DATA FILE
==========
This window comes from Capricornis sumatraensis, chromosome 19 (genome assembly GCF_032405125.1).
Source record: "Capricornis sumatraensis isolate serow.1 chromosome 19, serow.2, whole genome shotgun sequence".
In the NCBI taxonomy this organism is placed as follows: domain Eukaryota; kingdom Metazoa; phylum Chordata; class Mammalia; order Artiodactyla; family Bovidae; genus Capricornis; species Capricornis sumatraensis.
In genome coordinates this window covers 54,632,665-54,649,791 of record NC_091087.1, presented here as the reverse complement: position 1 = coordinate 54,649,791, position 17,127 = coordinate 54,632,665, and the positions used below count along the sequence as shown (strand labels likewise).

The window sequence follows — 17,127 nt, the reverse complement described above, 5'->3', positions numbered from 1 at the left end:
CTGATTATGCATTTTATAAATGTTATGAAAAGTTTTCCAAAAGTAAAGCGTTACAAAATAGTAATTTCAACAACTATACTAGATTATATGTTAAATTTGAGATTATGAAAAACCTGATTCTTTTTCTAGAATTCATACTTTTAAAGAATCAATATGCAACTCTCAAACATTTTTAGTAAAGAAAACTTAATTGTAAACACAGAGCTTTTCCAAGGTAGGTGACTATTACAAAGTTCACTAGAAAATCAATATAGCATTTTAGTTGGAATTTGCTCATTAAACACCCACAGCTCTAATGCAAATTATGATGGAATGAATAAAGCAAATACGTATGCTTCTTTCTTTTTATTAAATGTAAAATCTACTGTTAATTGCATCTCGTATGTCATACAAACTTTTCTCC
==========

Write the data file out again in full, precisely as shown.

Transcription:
This window comes from Capricornis sumatraensis, chromosome 19 (genome assembly GCF_032405125.1).
Source record: "Capricornis sumatraensis isolate serow.1 chromosome 19, serow.2, whole genome shotgun sequence".
In the NCBI taxonomy this organism is placed as follows: domain Eukaryota; kingdom Metazoa; phylum Chordata; class Mammalia; order Artiodactyla; family Bovidae; genus Capricornis; species Capricornis sumatraensis.
In genome coordinates this window covers 54,632,665-54,649,791 of record NC_091087.1, presented here as the reverse complement: position 1 = coordinate 54,649,791, position 17,127 = coordinate 54,632,665, and the positions used below count along the sequence as shown (strand labels likewise).

The window sequence follows — 17,127 nt, the reverse complement described above, 5'->3', positions numbered from 1 at the left end:
CTGATTATGCATTTTATAAATGTTATGAAAAGTTTTCCAAAAGTAAAGCGTTACAAAATAGTAATTTCAACAACTATACTAGATTATATGTTAAATTTGAGATTATGAAAAACCTGATTCTTTTTCTAGAATTCATACTTTTAAAGAATCAATATGCAACTCTCAAACATTTTTAGTAAAGAAAACTTAATTGTAAACACAGAGCTTTTCCAAGGTAGGTGACTATTACAAAGTTCACTAGAAAATCAATATAGCATTTTAGTTGGAATTTGCTCATTAAACACCCACAGCTCTAATGCAAATTATGATGGAATGAATAAAGCAAATACGTATGCTTCTTTCTTTTTATTAAATGTAAAATCTACTGTTAATTGCATCTCGTATGTCATACAAACTTTTCTCC